King was community hero, and mine

By Ellen Gerstein
Gwinnett Daily Post, November 4, 2012

Editor's Note: The following was read at the Gwinnett Great Days of Service VIP luncheon in conjunction with the presentation of the first Barbara King Community Hero Award. King was posthumously presented with the award, which was accepted by her daughter, Kelly Herndon.

Barbara King was my hero. She was also my mentor, colleague and friend. For those of you who did not have the pleasure of knowing Barbara, a few words to describe her legacy seem so inadequate.

She was a great example of a true Southern belle. She treated everyone she met with the charm, grace and respect that the title signifies. She had impeccable taste and style.

She was one of the smartest people I have ever known and best businesswoman. She would often rattle off financial figures to me that went way over my head. I would try to follow along and listen intently hoping that I would pick up some of her knowledge. She loved business, a champion of economic and community development. I often times wished I could clone Primerica and Barbara, because of the generous support they exemplified for our community.

She was a devoted community servant. She took a leadership role on our Board of Directors and not only put her time and talents into our cause of improving Gwinnett, but also helped us gain financial and volunteer support from her corporation. Although she never sought recognition, we were able to honor her with our coveted Corporate Involvement Award several years ago. She also knew that we needed ongoing involvement and support from her corporation, recruiting her successor, Karen Fine, to step into her board seat and continue her legacy of giving back to this community. She was very involved in other worthy causes and she helped make all the charities she touched better and more successful. I often sat with her and her husband, Al, at charity functions and saw firsthand her passion for helping all types of people and organizations.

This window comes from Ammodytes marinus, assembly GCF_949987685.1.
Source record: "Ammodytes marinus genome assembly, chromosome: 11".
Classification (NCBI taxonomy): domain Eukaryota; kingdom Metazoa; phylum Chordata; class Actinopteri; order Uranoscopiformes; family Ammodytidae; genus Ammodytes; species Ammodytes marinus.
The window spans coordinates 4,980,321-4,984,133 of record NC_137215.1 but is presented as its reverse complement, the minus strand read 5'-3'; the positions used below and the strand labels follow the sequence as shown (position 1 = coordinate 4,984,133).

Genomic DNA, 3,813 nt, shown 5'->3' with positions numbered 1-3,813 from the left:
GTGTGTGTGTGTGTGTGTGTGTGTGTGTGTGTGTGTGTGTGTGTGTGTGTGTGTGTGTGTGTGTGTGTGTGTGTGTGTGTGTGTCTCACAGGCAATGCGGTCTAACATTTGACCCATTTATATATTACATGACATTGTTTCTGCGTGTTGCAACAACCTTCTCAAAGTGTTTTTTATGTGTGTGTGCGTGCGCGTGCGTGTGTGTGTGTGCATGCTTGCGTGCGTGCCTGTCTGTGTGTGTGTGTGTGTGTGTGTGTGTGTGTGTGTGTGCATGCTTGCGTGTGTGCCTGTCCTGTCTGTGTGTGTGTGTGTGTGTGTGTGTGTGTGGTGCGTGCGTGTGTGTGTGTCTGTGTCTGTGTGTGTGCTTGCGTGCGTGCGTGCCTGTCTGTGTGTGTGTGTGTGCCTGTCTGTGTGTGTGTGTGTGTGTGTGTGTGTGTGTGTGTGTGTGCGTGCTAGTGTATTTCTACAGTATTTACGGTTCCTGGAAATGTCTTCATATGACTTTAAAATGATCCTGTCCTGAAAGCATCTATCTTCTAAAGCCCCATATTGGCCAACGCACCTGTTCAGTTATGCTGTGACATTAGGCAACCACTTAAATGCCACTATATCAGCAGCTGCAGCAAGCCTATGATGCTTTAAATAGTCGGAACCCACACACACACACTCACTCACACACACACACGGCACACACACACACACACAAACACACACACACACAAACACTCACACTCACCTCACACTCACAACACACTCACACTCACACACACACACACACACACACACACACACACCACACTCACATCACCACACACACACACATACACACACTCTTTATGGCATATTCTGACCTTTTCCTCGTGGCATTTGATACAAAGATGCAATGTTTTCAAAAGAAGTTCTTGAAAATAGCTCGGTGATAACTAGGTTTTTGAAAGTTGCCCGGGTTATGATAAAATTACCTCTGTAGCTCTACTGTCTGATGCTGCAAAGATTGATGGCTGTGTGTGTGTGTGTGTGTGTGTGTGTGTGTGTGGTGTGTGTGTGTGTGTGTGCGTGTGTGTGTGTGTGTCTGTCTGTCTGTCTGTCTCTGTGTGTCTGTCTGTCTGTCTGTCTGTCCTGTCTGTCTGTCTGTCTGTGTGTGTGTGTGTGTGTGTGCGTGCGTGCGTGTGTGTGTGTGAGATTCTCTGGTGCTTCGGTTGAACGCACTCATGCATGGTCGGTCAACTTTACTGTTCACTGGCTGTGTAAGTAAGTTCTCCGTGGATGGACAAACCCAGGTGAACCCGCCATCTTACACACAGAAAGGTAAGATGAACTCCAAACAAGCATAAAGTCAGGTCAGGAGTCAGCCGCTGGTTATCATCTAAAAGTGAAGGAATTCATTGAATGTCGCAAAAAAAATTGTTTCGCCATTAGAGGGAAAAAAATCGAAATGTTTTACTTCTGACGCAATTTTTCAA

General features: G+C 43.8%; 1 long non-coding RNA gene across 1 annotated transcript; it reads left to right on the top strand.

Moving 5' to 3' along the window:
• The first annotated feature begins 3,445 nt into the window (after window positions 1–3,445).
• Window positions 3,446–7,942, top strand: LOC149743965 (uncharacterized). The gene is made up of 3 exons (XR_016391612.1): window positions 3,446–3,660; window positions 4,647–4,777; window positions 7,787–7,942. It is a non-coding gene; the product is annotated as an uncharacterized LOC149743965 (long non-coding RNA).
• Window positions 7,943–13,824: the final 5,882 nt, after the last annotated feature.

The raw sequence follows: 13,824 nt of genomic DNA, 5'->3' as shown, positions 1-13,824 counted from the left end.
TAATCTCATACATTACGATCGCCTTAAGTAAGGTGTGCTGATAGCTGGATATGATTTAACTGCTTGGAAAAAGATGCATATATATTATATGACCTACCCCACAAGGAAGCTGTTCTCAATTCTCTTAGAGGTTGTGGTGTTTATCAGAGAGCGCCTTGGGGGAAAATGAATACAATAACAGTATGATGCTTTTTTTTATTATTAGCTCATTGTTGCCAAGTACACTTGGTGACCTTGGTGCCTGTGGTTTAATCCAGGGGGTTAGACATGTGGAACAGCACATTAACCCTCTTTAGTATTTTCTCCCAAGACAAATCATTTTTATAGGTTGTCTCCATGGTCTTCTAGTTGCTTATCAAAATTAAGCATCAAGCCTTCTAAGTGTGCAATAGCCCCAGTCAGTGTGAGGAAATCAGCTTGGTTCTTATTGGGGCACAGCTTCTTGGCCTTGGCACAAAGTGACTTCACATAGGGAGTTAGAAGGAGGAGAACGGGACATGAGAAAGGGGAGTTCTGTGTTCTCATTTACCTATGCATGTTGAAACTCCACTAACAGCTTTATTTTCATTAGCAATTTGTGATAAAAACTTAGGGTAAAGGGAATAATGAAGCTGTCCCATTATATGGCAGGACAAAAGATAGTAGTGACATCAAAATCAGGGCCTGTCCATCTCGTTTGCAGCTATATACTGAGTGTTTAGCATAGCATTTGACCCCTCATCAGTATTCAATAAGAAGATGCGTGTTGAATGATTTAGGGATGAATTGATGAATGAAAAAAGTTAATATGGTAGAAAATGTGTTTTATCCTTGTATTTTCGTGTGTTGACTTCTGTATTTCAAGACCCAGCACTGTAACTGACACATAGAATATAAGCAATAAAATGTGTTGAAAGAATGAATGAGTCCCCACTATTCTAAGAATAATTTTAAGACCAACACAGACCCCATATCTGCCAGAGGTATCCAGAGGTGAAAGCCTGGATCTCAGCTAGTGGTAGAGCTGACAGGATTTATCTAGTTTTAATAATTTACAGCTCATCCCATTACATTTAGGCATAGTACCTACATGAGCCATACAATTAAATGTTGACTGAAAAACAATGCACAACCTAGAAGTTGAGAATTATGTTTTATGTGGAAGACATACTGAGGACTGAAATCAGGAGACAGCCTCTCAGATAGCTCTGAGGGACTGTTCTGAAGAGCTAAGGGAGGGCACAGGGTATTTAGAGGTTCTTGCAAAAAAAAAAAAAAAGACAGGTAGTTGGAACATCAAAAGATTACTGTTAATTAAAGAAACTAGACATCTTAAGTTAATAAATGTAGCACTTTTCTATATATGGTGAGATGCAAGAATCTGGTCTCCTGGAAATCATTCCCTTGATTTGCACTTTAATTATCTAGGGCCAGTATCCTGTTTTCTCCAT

She was a role model in the way she mentored women at Primerica and in the community. There are so many women who have Barbara King to thank for a successful career and future.

She championed education and was recognized for her leadership in the educational field with an appointment to the State School Board. It is often said that if you want to get something done, give it to a busy person. This certainly described Barbara King. She was involved in so many endeavors.

She was a great friend. Many times I was lucky enough to have the pleasure of spending time with Barbara at friend's homes, Rotary meetings and conventions, luncheons and other social settings. She had many friends and made each of us feel very special. I know we will all miss her so much and cherish our memories of the time we had together.

But most important to Barbara was her family. She would glow when she talked about the love of her life, her husband Al King. She could not have been more proud of her son and daughter and her very precious grandchildren. If you have ever seen the sparkle of a grandmother's eyes when they talk about each grandchild, you know the special love that Barbara had for these children. As each of her grandchildren spoke at her celebration of life service, I remembered her many stories of their lives and proud moments that she shared with me so many times.

Barbara King leaves a legacy of leadership, service, friendship and family that continues to give back to our Gwinnett community.

Her impact will be felt far into our future.

Ellen Gerstein is executive director of the Gwinnett Coalition for Health and Human Services.